so concerned with fairness and equality that knowing not what either is, occurs. when there are less answers, there are more facts. given all the facts, i still prefer the death of a traveling salesman and integer factoring.

            some have mobius, others have landing strip or genus. none of them shave some off when they can steal. so many ideas that will not separate, they. advantaged, none.

          • Calypso_1 | Jan 28, 2014 at 1:27 pm |

            modulus turned me around
            it’s when i final broke through the maths

          • Simon Valentine | Jan 28, 2014 at 2:24 pm |

            my recent endeavors with modular principles involve considerations of large (stellar, galactic, universal) proportions. in terms of bears leaving traces in woods and trees soundlessness falling but instead one does not know how many times the clock has been round. there is of course the normal form and the extreme/ultimate form. anyhow, in terms of simulation, i seek a way to simply and most efficiently update modules of information that had been arbitrary disconnected from the simulation for some amount of time yet still had been going through their events … the problem isn’t so much as that it is at least as hard as n-body as it is my lack of time spent working as i should, with such as it!

            i suppose the point in all that is to say the title made me think again of modulus, in that OUTSIDE is .. err .. the entire title is as to say “we need to compute the areas we have not been computing – update them to concurrent vision”.

            it’s a false time travel is what it is, used in computer simulation.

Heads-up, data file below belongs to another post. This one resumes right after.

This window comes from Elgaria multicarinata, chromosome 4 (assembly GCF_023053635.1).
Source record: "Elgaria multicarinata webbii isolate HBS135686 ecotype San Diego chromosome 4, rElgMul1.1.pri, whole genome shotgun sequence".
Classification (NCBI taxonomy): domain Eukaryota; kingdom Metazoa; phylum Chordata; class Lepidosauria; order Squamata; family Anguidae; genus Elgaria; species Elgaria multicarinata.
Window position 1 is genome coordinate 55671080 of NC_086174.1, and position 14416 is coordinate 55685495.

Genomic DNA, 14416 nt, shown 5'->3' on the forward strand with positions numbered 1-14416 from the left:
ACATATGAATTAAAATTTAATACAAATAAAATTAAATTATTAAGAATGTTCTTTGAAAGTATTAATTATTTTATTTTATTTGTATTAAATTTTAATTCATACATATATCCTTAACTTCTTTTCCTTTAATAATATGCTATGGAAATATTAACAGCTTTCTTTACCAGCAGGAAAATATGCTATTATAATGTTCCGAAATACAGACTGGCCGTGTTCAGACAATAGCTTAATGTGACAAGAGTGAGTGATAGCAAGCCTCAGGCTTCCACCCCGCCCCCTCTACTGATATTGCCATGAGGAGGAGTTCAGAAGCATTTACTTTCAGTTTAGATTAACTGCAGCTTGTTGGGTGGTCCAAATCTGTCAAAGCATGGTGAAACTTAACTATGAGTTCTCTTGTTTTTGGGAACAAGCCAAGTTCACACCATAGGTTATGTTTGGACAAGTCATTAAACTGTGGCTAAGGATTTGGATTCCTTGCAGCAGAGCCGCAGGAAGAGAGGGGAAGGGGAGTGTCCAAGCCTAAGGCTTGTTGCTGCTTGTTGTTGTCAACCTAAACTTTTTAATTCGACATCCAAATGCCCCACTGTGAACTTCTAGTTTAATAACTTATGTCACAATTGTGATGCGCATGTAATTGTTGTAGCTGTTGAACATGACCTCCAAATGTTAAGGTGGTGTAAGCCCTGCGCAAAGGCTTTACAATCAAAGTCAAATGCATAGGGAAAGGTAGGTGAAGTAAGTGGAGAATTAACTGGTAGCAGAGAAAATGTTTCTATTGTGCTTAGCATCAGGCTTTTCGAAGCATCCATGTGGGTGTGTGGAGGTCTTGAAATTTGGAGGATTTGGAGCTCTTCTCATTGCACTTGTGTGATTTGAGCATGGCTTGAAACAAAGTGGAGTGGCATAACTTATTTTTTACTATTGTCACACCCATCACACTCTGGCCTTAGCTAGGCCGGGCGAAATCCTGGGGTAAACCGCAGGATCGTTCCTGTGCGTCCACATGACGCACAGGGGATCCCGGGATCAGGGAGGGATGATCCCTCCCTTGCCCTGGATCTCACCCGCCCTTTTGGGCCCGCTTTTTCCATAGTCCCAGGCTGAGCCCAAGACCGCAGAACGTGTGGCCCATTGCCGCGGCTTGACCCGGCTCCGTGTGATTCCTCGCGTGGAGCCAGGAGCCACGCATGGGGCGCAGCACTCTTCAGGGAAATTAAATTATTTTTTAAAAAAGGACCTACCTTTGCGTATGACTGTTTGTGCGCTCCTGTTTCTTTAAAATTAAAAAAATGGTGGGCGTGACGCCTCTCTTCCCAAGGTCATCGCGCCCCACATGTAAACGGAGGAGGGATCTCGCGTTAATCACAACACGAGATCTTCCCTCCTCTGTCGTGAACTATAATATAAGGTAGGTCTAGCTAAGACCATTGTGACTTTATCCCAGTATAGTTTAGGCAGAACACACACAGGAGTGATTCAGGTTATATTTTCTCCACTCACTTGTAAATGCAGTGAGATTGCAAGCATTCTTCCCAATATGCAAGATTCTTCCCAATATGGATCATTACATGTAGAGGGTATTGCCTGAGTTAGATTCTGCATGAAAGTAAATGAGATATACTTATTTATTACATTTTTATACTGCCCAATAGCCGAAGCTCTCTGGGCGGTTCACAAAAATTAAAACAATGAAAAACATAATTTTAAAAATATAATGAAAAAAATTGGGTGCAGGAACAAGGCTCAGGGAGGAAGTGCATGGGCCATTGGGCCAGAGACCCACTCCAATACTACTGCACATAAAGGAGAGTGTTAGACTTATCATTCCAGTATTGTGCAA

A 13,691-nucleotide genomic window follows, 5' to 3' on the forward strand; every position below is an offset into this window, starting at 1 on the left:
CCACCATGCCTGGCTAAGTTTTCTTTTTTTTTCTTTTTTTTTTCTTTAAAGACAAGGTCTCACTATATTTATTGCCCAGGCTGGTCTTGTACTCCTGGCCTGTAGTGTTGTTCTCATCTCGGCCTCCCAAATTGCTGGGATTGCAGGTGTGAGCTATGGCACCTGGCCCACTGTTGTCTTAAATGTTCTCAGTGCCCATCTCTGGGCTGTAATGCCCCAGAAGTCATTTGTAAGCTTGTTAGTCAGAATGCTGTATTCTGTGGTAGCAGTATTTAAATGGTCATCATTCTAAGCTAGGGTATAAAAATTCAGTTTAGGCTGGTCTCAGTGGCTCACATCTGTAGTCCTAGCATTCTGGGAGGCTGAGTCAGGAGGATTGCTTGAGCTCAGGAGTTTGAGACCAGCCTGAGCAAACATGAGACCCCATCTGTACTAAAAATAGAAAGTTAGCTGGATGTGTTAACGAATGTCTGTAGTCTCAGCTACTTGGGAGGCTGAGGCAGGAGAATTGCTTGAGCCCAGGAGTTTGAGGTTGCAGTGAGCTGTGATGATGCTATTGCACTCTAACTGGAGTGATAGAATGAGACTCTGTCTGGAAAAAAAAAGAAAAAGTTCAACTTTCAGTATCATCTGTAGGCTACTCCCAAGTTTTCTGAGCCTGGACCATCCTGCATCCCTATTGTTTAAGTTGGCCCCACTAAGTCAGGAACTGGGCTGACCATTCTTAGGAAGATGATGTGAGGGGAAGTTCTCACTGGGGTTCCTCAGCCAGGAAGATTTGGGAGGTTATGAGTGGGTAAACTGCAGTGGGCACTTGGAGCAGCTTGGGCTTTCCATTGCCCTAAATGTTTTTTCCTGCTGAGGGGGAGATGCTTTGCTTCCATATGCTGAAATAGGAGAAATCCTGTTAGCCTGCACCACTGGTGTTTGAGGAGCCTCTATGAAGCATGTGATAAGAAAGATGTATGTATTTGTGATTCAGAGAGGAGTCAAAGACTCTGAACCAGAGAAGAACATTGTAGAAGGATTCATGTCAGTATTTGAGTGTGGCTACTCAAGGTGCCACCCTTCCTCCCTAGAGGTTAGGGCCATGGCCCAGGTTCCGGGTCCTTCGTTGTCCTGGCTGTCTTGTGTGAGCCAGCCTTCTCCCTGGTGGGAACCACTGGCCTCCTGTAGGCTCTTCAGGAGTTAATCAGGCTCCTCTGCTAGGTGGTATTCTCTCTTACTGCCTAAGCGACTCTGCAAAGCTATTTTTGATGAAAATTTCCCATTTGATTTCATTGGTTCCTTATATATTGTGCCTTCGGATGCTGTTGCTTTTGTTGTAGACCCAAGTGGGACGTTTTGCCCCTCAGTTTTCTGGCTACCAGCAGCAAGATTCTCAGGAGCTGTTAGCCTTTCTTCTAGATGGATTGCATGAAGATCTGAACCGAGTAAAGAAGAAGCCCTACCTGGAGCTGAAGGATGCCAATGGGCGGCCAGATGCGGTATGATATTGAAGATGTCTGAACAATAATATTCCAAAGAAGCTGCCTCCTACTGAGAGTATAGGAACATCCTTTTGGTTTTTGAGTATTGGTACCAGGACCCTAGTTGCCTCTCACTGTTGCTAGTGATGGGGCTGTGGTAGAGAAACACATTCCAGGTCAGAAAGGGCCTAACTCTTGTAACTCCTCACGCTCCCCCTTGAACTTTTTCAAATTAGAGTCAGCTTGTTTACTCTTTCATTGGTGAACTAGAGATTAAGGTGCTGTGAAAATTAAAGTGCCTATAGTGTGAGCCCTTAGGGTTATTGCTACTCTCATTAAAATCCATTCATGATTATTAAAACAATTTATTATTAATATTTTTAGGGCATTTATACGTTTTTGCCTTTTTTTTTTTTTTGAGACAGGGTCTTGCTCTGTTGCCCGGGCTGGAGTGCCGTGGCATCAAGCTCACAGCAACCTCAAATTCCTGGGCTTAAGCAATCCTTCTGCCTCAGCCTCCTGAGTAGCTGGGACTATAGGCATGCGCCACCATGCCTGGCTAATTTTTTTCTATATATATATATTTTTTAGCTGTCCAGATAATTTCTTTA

sorry for the belabored explanations, i hope they are not more bothersome than tolerance shall manage.

          • Calypso_1 | Jan 30, 2014 at 10:20 pm |

            Hardly a labor and I am curious if these endeavors are of algorithmic abstraction or working on a problem in a particular development environment.

          • Simon Valentine | Jan 30, 2014 at 11:06 pm |

            i prefer abstraction given current daily routine. it started as a consideration of video game development. how to simply “multiply” (w/e simple operation) a matrix/data structure/complex number/etc to update locality/events. basically save time on simulation calculations by modular technique. that reminds me of barnes-hut actually. only i wasn’t just looking for what time it is or how many things had occurred so much as procedurally leap-and-bound updating a previously known (or beginning) state to current events (because suddenly someone was there to see them). it really started clicking into the way my mind works/thinks today, so like most generalized abstract math ideas … well 🙂

          • Jonas Planck | Feb 2, 2014 at 4:46 pm |

            Simplicity is simple. I aspire not to mere simplicity alone, but elegance, and that kind of simplicity must be reached through complexity, followed by refinement after refinement. For me, at least. Some people seem to just have a knack for it, they can hit the bullseye on the first attempt, but that might be an illusion caused by not seeing all the failed attempts, just the success. That’s why my art and writing are so damn convoluted and unfocused. Refinement takes time, which is money, and reducing your creations to their ideal forms require sacrificing things about them that you are reluctant to sacrifice because what creator does not love his creations at least a little bit, even when they’re severely flawed?
            I think writers call that “killing your darling.”

          • VaudeVillain | Jan 29, 2014 at 1:16 am |

            Ageism? Perhaps a little, I suppose. I do find that the young and partially educated are somewhat more prone to this sort of sophistic psychobabble than those who have had to manage their own well-being for a time. I also know plenty of people of all ages who subscribe to the same category of nonsense, so I’m not inclined to believe that age is the best correlation.